Team productivity is a source of risk in any project. Low team productivity can trigger other issues, including schedule delays, unsatisfactory quality of the deliverables, low team morale, which, in turn, can all lead to the project’s failure. The project management approach, the project manager’s skills, the changes in project scope are some of the risk factors for a team’s productivity. But often the issues and conflicts that arise from the team itself are the causes of low productivity. The productivity can suffer when the teams are distributed rather than collocated, and when there are cultural differences among team members, since both situations can generate conflict and miscommunication.
Collocated vs. Distributed Project Teams
Since creating a cohesive team depends on how the team members communicate and bond with each other, there can be significant differences in productivity between collocated and distributed teams. In collocated teams, communication is facilitated because all team members are physically in the same environment. However, with the modern communication technologies, including videoconferencing, e-mail, and VoIP, distributed teams can also communicate effectively. As a technical report from Victoria University of Wellington, New Zealand, demonstrates, one of the problems in distributed teams is that members do not bond as easily as the members of collocated teams do, so it can be difficult for collaborators to trust each other. As a result, the teams do not work effectively together, which is likely to decrease productivity and even generate conflicts. There is obviously no quick fix for this problem.
Risks to Productivity in Agile Projects
Having a cohesive team that works well together is crucial especially in agile projects, where the teams are self-organizing and even cross-functional at times. On the one hand, having distributed teams is becoming necessary for many organizations in order to keep their costs low, find the best talent, and keep up with the their competitors. On the other hand, having distributed teams in agile projects adds a new layer of complexity to the project, not only because the teams are self-organizing, but also because daily meetings can be difficult with local time differences. The productivity can suffer. The role of the project manager, if any, is crucial. This person needs to be a leader and be able to motivate the team to work effectively, solve issues when they arise, and prevent conflicts. In large agile projects, organizing the distributed team in smaller teams, and having a project manager to facilitate communication between teams can be a partial solution.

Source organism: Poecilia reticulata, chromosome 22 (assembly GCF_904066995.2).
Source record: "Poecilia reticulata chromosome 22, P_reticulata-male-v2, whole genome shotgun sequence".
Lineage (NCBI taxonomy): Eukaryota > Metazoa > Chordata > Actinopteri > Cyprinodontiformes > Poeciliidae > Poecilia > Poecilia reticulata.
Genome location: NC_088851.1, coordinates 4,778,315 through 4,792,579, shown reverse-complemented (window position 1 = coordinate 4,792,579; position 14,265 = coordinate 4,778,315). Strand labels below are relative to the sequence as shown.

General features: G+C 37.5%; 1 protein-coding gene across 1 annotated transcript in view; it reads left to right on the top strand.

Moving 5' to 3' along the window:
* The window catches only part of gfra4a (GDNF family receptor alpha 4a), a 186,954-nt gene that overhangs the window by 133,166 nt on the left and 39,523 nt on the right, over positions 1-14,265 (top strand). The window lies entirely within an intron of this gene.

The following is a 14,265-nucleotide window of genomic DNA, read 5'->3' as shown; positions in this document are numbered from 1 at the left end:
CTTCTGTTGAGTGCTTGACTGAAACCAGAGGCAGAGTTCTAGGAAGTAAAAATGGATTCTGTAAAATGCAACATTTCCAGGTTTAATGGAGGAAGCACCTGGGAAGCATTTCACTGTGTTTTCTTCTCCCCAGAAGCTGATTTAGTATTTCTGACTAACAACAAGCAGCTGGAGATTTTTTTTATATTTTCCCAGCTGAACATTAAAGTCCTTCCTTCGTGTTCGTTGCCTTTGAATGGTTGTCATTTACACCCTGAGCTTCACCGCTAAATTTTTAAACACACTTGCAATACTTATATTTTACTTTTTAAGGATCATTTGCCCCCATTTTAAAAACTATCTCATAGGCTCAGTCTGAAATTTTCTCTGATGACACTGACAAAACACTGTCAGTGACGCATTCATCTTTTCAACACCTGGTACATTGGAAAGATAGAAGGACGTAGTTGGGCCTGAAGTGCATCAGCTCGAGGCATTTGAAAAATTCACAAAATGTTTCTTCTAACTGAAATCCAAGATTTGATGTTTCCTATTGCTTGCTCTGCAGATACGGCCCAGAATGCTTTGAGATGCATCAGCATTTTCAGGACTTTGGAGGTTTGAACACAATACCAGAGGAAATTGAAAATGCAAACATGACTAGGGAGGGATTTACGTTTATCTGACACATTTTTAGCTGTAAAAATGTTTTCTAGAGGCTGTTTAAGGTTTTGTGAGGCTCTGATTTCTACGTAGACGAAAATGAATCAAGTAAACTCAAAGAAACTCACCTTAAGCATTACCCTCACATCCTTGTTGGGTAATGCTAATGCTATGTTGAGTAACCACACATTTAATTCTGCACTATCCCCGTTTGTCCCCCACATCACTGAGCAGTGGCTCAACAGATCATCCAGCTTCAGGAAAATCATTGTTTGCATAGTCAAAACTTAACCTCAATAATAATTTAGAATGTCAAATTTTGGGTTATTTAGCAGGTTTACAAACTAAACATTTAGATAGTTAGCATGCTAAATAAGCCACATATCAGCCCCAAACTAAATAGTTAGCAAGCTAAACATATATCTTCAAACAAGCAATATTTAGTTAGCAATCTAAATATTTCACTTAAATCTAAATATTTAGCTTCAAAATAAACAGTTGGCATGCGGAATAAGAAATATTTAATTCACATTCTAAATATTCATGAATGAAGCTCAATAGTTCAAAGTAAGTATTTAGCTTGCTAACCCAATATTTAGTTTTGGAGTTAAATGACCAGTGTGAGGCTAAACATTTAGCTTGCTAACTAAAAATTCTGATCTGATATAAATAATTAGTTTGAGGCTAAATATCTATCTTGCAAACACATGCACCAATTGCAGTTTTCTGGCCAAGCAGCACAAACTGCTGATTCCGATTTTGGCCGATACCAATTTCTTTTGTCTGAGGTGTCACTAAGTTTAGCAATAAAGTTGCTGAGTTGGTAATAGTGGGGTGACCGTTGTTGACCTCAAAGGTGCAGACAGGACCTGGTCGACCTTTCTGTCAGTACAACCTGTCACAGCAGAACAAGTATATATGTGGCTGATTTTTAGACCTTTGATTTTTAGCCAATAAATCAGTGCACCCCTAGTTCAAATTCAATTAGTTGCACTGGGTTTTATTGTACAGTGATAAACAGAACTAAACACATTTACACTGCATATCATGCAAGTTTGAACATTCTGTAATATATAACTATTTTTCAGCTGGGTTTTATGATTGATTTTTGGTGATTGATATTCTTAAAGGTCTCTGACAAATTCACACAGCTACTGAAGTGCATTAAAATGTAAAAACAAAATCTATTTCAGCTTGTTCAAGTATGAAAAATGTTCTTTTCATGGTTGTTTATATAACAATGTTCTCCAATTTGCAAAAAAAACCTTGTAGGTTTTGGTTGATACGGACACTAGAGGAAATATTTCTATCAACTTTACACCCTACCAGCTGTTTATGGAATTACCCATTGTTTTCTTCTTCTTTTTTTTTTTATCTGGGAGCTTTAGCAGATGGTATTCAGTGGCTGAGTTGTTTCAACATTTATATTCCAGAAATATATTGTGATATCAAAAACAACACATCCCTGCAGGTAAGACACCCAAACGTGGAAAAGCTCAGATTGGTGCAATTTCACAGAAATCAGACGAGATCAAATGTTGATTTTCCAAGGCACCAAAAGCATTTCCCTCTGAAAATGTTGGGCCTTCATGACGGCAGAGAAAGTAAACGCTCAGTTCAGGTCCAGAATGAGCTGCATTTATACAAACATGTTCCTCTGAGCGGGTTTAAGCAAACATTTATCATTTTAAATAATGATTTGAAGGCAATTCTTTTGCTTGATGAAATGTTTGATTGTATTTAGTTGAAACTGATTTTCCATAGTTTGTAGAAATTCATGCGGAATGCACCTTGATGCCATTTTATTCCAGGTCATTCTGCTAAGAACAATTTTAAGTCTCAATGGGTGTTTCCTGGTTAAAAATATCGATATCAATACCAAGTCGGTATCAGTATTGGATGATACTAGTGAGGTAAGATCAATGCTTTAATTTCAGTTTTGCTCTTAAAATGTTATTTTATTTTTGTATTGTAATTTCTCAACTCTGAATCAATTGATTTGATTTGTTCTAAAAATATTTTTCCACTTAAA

Pros and Cons of Multicultural Teams
In multicultural teams, either distributed or collocated, cultural differences can decrease productivity, but this happens in newly-formed teams because of stereotyping, difficulty in bonding, and difficulty in communication. Interestingly, on the long term, multicultural teams are known to be more creative and more productive than uniform teams, as Scott E. Page revealed in his book, The Difference: How the Power of Diversity Creates Better Groups, Firms, Schools, and Societies. Once the diverse team members overcome their cultural differences, these become an advantage, as the different ways of approaching problems and using creativity are complementary, and translate into a better, more effective and productive team. So while a multicultural team is an advantage in long-term projects, cultural differences can be a problem in short-term projects, which is likely to decrease productivity and even create conflicts within the team.
The Project Manager is the Ultimate Problem Solver
Regardless of the cause for low productivity, finding a solution is usually the job of the project manager, at least in traditional projects. In agile projects, where the teams are self-organizing, it is crucial for the team to establish and respect ground rules.
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